Dir. Dave McKean, 2005, UK/US, 101 mins
Cast: Stephanie Leonidas, Gina McKee, Rob Brydon, Jason Barry
Review by Kevin Holmes
Produced by The Jim Henson Company, this is the first feature from comic book artist Dave McKean, based on his idea, with a script by Neil Gaiman. Both hold some esteem in the comic world (and beyond) and have worked together before, most notably on Gaiman’s wondrous Sandman comics with McKean providing the fantastically haunting covers. They both have a distinctive style that seems to complement each others work and the same goes here.
The story pays homage to the traditional children’s coming of age narrative of Alice In Wonderland, The Wizard of Oz and this film’s 1980’s mirror-image, Labyrinth. Unlike Labyrinth there’s no David Bowie, which is a shame, and the endearing Henson puppets have been replaced by some stunning CGI. It follows Helena (Leonidas) as she traverses the tricky no-(wo)mans-land that lies between child and womanhood and like all good teenagers she falls out with the olds (God, they just don’t understand), then promptly follows a juggler called Valentine (Barry) into a strange non-Euclidean dualistic world of light and darkness, a world born from her own drawings. The plot isn’t wildly inventive and I did expect more from Gaiman, but the film works as an allegorical tale and will find its young audience who will no doubt lap it right up.
Visually it’s a treat, with McKean’s lucid imagination pouring onto the screen and shimmering like someone’s just knocked over a tin of metallic paint. McKean’s style has always been crying out to be plastered across our screens and here we have it, like visual soup ebbing onto the screen and immersing us into his metallic hinterland, so much so, you can almost taste it. The CGI works well with the lush visuals complemented by an ebullient soundtrack composed by Jazz saxophonist Iain Ballamy. The creatures that inhabit this Yin/Yang of a world are frequently bizarre, typical McKeanean beings, looking like two-dimensional shapes fused together then brought to life, which is kind of what they are, being the living embodiments of Helena’s art. Many have human faces on strange bodies, like the freaky cat-like beings that enjoy chowing down on the odd novel; oh they dig it the most. Also the evil Queen played a la The Wizard of Oz by the same actress as Helena’s mother (McKee) is suitable twisted, spewing dark matter from her mouth like some sort of incarnate white hole. There are some great quirky little touches as well; books in this world have a life of their own, as we see when Helena and Valentine go to the library to help them on their quest and are given a net to catch the birdlike books. The characters are also suitably voiced, Stephen Fry being put to good use (when isn’t he?) for the librarian.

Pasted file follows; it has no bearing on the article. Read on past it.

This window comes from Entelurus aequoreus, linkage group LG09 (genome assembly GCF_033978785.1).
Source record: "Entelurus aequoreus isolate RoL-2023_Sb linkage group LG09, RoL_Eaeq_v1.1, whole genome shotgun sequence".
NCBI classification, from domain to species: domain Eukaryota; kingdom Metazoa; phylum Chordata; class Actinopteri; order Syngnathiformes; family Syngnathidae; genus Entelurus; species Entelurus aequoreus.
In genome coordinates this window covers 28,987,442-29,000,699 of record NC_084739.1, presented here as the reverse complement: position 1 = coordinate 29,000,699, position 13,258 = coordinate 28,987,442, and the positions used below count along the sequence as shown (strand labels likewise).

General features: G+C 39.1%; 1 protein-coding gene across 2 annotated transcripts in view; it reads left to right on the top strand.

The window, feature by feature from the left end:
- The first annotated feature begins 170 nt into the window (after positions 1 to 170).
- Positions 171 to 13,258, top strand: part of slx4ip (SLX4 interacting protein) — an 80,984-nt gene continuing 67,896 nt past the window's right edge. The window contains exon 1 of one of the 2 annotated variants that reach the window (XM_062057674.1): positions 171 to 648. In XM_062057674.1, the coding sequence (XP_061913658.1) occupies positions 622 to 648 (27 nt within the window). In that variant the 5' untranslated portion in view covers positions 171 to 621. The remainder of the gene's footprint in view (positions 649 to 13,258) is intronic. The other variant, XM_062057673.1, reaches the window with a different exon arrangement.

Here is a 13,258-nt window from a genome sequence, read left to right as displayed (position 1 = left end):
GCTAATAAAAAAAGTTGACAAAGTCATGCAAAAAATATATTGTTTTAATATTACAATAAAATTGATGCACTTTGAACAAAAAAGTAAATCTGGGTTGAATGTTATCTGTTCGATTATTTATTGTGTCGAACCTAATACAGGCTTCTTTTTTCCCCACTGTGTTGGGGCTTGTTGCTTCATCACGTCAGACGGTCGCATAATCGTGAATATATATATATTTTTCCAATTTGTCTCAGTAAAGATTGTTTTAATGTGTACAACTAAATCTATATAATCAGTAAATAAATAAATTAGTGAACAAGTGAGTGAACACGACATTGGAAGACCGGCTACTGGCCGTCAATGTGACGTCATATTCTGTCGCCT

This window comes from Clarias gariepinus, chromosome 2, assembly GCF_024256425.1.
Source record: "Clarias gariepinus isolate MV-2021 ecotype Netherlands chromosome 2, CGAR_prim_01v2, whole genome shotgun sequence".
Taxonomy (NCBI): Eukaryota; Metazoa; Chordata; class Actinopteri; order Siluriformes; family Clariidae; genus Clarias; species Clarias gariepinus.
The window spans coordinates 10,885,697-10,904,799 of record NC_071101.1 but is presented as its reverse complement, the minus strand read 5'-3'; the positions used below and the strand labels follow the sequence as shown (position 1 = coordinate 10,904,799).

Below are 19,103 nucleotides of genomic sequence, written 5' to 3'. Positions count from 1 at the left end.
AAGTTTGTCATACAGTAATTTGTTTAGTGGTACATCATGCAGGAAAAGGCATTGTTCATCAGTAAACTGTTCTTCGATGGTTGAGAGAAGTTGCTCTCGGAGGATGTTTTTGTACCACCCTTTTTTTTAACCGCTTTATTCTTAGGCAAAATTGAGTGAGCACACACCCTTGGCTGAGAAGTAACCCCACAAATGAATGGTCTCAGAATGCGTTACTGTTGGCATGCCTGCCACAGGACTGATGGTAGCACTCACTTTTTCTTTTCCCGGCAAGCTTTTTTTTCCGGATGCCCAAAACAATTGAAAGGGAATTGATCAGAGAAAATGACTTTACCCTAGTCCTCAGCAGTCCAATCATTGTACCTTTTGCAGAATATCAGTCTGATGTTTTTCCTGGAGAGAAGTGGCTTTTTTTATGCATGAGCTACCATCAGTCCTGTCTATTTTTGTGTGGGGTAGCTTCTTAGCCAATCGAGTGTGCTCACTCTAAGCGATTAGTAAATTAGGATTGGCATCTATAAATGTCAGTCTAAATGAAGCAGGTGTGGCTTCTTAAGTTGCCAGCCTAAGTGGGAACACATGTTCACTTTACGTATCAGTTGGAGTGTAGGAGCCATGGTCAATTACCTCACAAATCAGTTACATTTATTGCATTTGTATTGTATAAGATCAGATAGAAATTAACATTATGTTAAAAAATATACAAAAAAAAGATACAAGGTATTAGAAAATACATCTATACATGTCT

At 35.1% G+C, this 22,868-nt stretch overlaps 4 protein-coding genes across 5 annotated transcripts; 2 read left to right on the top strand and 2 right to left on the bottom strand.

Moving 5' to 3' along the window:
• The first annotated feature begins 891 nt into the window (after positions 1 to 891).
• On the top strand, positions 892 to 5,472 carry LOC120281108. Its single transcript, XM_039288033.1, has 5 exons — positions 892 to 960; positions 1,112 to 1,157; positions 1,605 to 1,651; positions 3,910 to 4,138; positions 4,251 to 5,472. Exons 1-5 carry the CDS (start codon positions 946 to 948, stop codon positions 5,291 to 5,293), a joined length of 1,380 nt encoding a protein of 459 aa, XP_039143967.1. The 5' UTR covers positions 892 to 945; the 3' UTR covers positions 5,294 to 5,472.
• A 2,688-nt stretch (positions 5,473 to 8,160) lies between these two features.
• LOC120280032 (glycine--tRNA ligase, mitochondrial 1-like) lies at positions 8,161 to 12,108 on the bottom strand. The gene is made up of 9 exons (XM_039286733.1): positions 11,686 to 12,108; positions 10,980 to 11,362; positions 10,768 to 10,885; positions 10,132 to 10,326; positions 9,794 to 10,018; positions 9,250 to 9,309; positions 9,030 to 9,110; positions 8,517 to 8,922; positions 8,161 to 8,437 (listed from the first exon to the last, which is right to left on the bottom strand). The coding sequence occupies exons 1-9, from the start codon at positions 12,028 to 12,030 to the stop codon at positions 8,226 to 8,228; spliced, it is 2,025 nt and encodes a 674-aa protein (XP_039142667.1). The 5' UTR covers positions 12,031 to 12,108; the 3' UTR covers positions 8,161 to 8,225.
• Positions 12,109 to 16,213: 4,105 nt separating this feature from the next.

The young Stephanie Leonidas plays Helena with appropriate wide-eyed wonderment, juxtaposing this with a knowing cynicism that keeps the character grounded, but still manages to capture our hearts, if not our minds, but she’ll definitely be one to watch out for.
It will capture the imagination of many younger viewers and it’s injected with humour mainly aimed at these, to lighten the load, an explicit choice on the writer’s part. To their credit, treading over such familiar allegorical territory as this, it could have become quite laboured, but it isn’t and while I feel, considering the talent involved, (McKean’s another one to keep a well-trained eye on) it somehow should have amounted to something greater than it is, it’s still highly enjoyable, a Labyrinth for the New Millennium, minus a pop star. Now when’s Sandman coming out?
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Sony Pictures Home Entertainment have announced the UK Region 2 DVD release of Mirrormask for 5th June 2006 priced at £19.99. Mirrormask is the story of Helena, who works for the familiy circus, and wishes - quite ironically - that she could run away and join real life. But such is not to be the case, as she finds herself on a strange journey into the Dark Lands, a fantastic landscape filled with giants, Monkeybirds and dangerous sphinxes. Helena searches for the MirrorMask, an object of enormous power that is her only hope of escaping the Dark Lands, waking the Queen of Light and returning home.
- 1.85:1 Anamorphic Widescreen
- English DD5.1 Surround
- English and Hindi subtitles
- Director and Writer Commentary
- ’Neil Talks…’ – Interview with writer Neil Gaiman
- ’Dave Talks About Film’ – Interview with director Dave McKean
- Beginnings - The Genesis of Mirrormask
- Day 16 - Time Lapse Video of One Entire Day of Production
- Making of the Monkeybird Sequence
- Design and Creation of the Giant Sequence
- Q & A Sessions from the San Diego Comic-Con
- Poster & Cover Art Gallery
- Cast & Crew Interviews